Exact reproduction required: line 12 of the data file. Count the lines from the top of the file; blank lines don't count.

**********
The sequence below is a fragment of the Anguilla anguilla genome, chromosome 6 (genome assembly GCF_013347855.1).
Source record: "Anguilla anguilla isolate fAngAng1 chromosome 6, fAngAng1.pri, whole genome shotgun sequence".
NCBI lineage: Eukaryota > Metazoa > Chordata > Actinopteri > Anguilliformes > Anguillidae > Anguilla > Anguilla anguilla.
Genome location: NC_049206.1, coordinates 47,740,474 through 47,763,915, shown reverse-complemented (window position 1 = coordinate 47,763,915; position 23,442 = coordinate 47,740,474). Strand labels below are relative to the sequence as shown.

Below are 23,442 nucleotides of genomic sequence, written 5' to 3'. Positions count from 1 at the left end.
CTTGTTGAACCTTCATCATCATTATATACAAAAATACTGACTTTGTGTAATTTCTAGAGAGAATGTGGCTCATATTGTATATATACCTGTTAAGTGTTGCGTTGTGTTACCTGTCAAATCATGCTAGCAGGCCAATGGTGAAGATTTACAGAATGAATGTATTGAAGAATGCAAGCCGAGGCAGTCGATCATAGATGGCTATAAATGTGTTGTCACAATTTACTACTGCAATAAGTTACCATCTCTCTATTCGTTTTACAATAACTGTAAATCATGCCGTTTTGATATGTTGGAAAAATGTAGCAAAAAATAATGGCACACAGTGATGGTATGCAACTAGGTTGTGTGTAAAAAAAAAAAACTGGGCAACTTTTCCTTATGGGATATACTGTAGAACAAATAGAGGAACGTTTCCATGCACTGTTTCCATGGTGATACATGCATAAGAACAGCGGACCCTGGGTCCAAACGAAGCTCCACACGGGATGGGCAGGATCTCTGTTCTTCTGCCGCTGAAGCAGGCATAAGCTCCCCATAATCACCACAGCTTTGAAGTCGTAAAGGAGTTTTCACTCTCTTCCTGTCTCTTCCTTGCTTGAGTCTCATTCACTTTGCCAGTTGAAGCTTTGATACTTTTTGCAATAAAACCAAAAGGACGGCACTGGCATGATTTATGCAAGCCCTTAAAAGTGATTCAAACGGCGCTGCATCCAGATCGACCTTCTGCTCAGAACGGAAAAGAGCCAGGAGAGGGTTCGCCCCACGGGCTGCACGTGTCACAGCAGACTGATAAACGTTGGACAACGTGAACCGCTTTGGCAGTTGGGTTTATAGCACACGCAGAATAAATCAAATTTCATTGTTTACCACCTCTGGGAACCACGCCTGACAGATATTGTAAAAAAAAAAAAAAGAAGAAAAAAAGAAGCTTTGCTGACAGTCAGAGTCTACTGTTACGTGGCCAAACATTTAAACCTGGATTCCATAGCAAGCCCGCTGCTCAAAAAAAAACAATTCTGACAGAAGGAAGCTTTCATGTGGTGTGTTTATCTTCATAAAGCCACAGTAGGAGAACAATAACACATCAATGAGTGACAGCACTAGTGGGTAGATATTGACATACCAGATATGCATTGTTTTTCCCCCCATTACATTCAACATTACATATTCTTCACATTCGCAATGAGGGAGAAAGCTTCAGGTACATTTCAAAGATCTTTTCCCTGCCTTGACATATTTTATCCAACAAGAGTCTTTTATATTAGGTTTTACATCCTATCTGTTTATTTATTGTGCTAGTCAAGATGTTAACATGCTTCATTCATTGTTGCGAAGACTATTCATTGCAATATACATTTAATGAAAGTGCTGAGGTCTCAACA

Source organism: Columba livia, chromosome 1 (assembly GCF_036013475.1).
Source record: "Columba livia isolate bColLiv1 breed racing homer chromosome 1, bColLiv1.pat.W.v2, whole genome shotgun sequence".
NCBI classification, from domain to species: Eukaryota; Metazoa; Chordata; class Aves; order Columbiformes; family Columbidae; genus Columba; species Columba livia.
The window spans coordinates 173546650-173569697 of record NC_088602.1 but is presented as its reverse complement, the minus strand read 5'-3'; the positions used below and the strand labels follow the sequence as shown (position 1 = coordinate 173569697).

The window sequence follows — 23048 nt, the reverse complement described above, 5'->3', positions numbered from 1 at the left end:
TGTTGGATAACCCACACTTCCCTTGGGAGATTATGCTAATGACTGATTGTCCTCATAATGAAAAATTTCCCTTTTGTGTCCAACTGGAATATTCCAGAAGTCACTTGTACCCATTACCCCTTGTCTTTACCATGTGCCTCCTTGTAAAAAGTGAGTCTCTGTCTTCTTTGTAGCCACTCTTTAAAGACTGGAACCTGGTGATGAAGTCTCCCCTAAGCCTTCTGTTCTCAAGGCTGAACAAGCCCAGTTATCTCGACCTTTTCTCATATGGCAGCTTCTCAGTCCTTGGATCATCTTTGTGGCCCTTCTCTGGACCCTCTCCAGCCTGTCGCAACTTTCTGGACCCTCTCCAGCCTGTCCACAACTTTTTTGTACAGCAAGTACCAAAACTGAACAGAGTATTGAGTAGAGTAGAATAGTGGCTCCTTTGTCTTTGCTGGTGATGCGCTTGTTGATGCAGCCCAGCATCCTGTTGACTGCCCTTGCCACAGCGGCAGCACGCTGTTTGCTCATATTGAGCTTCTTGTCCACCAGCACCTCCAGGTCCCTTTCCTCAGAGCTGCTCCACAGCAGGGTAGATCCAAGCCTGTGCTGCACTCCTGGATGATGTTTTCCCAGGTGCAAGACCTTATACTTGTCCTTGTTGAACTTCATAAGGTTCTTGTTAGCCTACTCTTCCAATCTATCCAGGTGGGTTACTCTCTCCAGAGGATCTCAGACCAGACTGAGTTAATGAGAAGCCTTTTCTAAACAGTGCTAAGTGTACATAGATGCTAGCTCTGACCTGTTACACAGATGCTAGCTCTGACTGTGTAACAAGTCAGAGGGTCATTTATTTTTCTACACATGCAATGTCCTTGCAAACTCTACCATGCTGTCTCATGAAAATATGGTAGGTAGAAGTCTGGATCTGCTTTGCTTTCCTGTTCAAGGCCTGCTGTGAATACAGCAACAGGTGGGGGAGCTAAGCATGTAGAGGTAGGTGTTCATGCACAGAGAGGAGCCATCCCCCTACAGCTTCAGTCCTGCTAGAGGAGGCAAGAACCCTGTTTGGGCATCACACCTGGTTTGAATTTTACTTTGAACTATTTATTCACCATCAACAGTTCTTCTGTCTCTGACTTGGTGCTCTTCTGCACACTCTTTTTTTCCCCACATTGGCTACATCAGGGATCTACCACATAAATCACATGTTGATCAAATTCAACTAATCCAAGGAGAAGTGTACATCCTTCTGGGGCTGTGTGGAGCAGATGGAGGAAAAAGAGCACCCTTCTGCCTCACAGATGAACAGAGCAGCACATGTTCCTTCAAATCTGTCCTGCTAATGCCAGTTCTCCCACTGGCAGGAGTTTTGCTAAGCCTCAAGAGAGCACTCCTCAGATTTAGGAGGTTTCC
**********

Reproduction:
TGTTGGATAACCCACACTTCCCTTGGGAGATTATGCTAATGACTGATTGTCCTCATAATGAAAAATTTCCCTTTTGTGTCCAACTGGAATATTCCAGAAGTCACTTGTACCCATTACCCCTTGTCTTTACCATGTGCCTCCTTGTAAAAAGTGAGTCTCTGTCTTCTTTGTAGCCACTCTTTAAAGACTGGAACCTGGTGATGAAGTCTCCCCTAAGCCTTCTGTTCTCAAGGCTGAACAAGCCCAGTTATCTCGACCTTTTCTCATATGGCAGCTTCTCAGTCCTTGGATCATCTTTGTGGCCCTTCTCTGGACCCTCTCCAGCCTGTCGCAACTTTCTGGACCCTCTCCAGCCTGTCCACAACTTTTTTGTACAGCAAGTACCAAAACTGAACAGAGTATTGAGTAGAGTAGAATAGTGGCTCCTTTGTCTTTGCTGGTGATGCGCTTGTTGATGCAGCCCAGCATCCTGTTGACTGCCCTTGCCACAGCGGCAGCACGCTGTTTGCTCATATTGAGCTTCTTGTCCACCAGCACCTCCAGGTCCCTTTCCTCAGAGCTGCTCCACAGCAGGGTAGATCCAAGCCTGTGCTGCACTCCTGGATGATGTTTTCCCAGGTGCAAGACCTTATACTTGTCCTTGTTGAACTTCATAAGGTTCTTGTTAGCCTACTCTTCCAATCTATCCAGGTGGGTTACTCTCTCCAGAGGATCTCAGACCAGACTGAGTTAATGAGAAGCCTTTTCTAAACAGTGCTAAGTGTACATAGATGCTAGCTCTGACCTGTTACACAGATGCTAGCTCTGACTGTGTAACAAGTCAGAGGGTCATTTATTTTTCTACACATGCAATGTCCTTGCAAACTCTACCATGCTGTCTCATGAAAATATGGTAGGTAGAAGTCTGGATCTGCTTTGCTTTCCTGTTCAAGGCCTGCTGTGAATACAGCAACAGGTGGGGGAGCTAAGCATGTAGAGGTAGGTGTTCATGCACAGAGAGGAGCCATCCCCCTACAGCTTCAGTCCTGCTAGAGGAGGCAAGAACCCTGTTTGGGCATCACACCTGGTTTGAATTTTACTTTGAACTATTTATTCACCATCAACAGTTCTTCTGTCTCTGACTTGGTGCTCTTCTGCACACTCTTTTTTTCCCCACATTGGCTACATCAGGGATCTACCACATAAATCACATGTTGATCAAATTCAACTAATCCAAGGAGAAGTGTACATCCTTCTGGGGCTGTGTGGAGCAGATGGAGGAAAAAGAGCACCCTTCTGCCTCACAGATGAACAGAGCAGCACATGTTCCTTCAAATCTGTCCTGCTAATGCCAGTTCTCCCACTGGCAGGAGTTTTGCTAAGCCTCAAGAGAGCACTCCTCAGATTTAGGAGGTTTCC